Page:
He says that it’s important not to do random blood sampling for hormonal assessment at any random stage of a cycle since some hormone levels vary depending on the phase of the menstrual cycle. It’s preferable to do them in the early follicular phase during a period. It’s better to measure the level of free testosterone, but it may not be raised in everyone. Most studies report that about 60 percent of women will have increased levels of testosterone.
Another useful test is calculating the free androgen index, which is a ratio that measures abnormal androgen (male hormone) levels.
Dr. Mahmood says that sometimes pelvic ultrasound scans show the characteristic appearance of PCOS, but the ovaries appear normal.
“So, for making a diagnosis, the clinician should not only rely on blood tests and ultrasound scans but also note the clinical manifestations. It is also important to look at the person’s age before labeling them with the diagnosis of PCOS, as young people may have cycle irregularity due to physiological changes. In summary, there is no single golden standard for diagnosing PCOS.”
Dr. Tahir Mahmood believes that a wider awareness about the condition and its effect on self-confidence is very important, and education is the key. “Young people should be treated more sensitively, and their concerns need to be taken seriously. In that respect, the education of the specialist is also important.”
The training of specialists and family doctors is not the same worldwide, says Dr. Mahmood. “In some countries, they are specifically taught more about endocrine problems and have a better understanding of them. In other countries, the training of these specialists is not very specific, and some may not have been trained in all aspects of women’s health.”
He also says that most doctors specialize only in endocrine problems. They may specialize in dealing with pregnancy issues, cancer treatment, bladder problems, fertility treatment, but they may not be specifically trained to deal with women who have endocrine problems, and that is when PCOS comes in.
“PCOS does affect about 8–13 percent of the population, so it is a big group. But expertise in finding the best treatment for PCOS isn’t the same among all women’s health practitioners.”
Dr. Mahmood suggests several tips to spot and prevent early symptoms of PCOS.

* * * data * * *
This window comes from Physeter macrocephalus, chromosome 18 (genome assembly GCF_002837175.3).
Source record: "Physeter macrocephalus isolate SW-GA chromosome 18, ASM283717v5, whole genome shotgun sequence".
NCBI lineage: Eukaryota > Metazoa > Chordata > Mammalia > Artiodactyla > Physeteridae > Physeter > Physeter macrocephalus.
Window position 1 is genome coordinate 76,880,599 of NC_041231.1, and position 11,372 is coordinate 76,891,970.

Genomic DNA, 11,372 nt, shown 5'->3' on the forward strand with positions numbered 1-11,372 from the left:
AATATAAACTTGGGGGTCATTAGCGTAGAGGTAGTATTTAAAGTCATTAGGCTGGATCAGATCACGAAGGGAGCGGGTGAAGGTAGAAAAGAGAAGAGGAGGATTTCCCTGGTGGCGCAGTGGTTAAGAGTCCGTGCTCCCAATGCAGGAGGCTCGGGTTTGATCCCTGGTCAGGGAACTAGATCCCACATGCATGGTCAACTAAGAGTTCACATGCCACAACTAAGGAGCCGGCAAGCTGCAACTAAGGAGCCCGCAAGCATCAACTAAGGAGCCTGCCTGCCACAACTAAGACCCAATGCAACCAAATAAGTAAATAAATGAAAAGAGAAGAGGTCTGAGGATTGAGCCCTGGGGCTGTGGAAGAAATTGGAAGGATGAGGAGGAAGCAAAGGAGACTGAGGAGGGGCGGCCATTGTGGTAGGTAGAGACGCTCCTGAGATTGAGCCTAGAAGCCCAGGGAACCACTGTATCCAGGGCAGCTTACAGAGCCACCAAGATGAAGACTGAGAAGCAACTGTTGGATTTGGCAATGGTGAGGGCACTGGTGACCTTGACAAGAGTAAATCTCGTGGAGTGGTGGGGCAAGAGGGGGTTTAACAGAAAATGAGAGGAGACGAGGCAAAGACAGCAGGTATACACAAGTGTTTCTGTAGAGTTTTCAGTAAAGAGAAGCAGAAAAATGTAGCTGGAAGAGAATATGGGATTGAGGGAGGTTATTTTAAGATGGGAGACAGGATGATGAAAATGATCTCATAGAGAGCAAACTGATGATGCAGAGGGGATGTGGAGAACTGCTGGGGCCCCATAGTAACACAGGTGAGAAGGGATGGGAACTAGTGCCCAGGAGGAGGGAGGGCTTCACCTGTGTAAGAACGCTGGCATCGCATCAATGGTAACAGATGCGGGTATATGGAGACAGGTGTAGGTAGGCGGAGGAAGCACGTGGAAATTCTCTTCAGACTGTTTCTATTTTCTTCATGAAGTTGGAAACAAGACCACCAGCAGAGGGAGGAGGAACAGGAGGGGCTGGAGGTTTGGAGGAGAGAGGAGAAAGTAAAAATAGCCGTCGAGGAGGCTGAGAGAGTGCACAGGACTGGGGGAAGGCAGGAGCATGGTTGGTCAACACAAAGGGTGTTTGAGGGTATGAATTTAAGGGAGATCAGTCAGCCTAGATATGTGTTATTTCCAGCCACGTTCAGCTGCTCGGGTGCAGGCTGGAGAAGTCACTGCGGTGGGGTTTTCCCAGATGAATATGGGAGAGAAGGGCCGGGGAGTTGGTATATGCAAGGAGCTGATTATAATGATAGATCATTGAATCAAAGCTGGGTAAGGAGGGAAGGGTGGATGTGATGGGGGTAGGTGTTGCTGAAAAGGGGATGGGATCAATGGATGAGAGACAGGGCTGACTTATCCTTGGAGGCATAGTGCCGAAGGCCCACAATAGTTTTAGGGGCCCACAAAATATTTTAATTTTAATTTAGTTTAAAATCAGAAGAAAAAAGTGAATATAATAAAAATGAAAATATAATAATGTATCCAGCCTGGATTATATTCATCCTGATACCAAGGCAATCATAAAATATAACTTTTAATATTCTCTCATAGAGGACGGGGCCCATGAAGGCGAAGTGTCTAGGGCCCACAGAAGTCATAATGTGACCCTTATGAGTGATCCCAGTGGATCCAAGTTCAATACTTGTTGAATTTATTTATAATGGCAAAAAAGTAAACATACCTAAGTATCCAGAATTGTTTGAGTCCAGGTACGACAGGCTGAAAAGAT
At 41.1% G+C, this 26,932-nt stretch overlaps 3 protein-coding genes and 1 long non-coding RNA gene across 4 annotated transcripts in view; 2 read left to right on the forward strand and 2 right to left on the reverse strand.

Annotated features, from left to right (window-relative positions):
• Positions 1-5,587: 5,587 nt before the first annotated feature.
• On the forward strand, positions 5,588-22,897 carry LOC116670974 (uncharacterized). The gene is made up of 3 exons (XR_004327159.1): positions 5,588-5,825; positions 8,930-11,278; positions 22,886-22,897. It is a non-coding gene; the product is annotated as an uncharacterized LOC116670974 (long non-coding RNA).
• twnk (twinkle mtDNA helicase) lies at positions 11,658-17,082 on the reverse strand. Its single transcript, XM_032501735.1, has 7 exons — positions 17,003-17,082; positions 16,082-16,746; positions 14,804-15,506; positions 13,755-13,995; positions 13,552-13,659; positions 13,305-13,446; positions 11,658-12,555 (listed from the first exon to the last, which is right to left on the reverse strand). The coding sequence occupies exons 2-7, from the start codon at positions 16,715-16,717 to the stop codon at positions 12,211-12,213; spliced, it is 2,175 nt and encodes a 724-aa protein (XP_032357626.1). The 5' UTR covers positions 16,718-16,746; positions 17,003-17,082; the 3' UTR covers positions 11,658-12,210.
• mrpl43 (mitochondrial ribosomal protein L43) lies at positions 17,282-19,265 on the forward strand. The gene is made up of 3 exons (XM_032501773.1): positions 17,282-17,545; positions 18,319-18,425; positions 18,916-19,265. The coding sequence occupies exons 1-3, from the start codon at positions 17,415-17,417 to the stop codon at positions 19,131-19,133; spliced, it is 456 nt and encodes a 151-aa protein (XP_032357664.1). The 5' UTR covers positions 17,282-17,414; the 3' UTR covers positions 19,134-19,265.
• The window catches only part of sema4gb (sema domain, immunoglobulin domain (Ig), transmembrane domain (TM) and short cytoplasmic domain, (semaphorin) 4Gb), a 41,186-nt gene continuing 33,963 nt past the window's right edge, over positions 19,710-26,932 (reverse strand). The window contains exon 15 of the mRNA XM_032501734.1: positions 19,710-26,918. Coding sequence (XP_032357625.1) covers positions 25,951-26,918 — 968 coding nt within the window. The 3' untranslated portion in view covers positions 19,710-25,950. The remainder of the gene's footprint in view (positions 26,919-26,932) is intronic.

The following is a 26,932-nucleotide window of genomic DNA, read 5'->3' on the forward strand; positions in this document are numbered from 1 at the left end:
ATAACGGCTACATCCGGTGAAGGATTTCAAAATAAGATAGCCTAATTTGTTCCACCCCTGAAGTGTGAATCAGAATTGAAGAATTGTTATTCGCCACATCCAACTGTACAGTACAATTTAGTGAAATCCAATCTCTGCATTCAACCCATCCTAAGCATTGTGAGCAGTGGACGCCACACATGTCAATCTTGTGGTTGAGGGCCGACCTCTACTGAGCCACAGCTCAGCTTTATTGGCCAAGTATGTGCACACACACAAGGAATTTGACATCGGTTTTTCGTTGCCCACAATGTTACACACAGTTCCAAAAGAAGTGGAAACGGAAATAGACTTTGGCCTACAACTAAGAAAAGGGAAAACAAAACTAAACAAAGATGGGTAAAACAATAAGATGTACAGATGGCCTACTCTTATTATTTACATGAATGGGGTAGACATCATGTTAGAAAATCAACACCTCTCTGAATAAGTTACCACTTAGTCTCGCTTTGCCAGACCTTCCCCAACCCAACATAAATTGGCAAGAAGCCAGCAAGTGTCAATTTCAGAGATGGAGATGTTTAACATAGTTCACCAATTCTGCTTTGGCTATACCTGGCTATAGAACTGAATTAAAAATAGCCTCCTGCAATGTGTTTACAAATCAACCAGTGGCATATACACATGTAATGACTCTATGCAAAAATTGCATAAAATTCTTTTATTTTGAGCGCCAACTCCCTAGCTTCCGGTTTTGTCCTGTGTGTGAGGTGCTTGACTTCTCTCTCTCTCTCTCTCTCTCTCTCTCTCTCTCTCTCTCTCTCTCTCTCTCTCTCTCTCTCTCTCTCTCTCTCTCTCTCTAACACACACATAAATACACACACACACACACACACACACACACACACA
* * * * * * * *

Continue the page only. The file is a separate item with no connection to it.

- Keep a period diary
The first thing is to keep a diary if you have irregular periods. The diary should clearly note the days when menstruation starts and when they are over. This diary should be kept for 6–12 months. This record will be useful when you see a specialist. “The diary may show that although periods are not happening every four weeks, they may be coming every 5–6 weeks, which may be normal in that age group, especially for girls under 18,” explains Dr. Mahmood.
- Know when to do a pelvic ultrasound scan
People often wonder if a young adult should be referred for a pelvic ultrasound scan to diagnose PCOS. Dr. Mahmood says that most recently, international guidelines on PCOS recommend that “the diagnosis of PCOS should not be made by ultrasound scan, at least before eight years have elapsed from the onset of periods.”
So, he suggests that if someone starts getting periods at the age of 11, an ultrasound scan to diagnose PCOS shouldn’t be done until the age of 19. “That is very important because there is an overlap between pubertal development, hormonal changes, and the maturing process of the hypothalamus-pituitary-ovarian axis in early adolescent years, which may be confused with PCOS. It is the duty of the clinician to explain to the patient and their parents that their hormonal systems are still maturing,” explains Dr. Mahmood.
- Monitor your food intake
Dr. Mahmood suggests eating low-glycemic foods, especially fruits and vegetables. Doing so can reduce the risk of excess fat deposits around the waist. “It has been reported that the average waist size is getting bigger, and we see it every day. Regular exercise can help control waist expansion. It has been noted that individuals who have a waist-hip ratio (WRH) of greater than one potentially have a higher risk of developing other diseases in the long run, such as diabetes and hypertension.”
Generally speaking, the range for a healthy BMI is 18.5–25. And once it’s above 30, explains Dr. Mahmood, the menstrual cycle may become irregular, which is considered to be a sign of PCOS.
Tahir Mahmood says that diet is key because weight management is a lifestyle intervention. And every management has to be individualized — there is no fast formula.
“Antioxidant-rich foods and low-glycemic diets are good,” says Dr. Mahmood. “Recently, data have been published on a dietary regimen called DASH (Dietary Approaches to Stop Hypertension), which is essentially eating low-sodium and very balanced foods. DASH has been shown to lower the levels of free glucose, which is a trigger for insulin release.”
- Food supplements
Supplements can also help, according to Dr. Mahmood: “There is one food supplement called inositol, and it is claimed to have positive effects on the hormonal profile of PCOS. More research on its effectiveness in young adults is needed.”
According to Dr. Mahmood, it’s recommended to exercise regularly for up to 150 minutes per week, which should include 90 minutes of moderate and high-intensity exercise.
- Prescriptions and drugs
Dr. Mahmood says that prescriptions should be written according to symptoms. He says that if the main sign is irregular cycles, then birth control pills are a safe choice for a young person who doesn’t smoke and has a BMI under 30.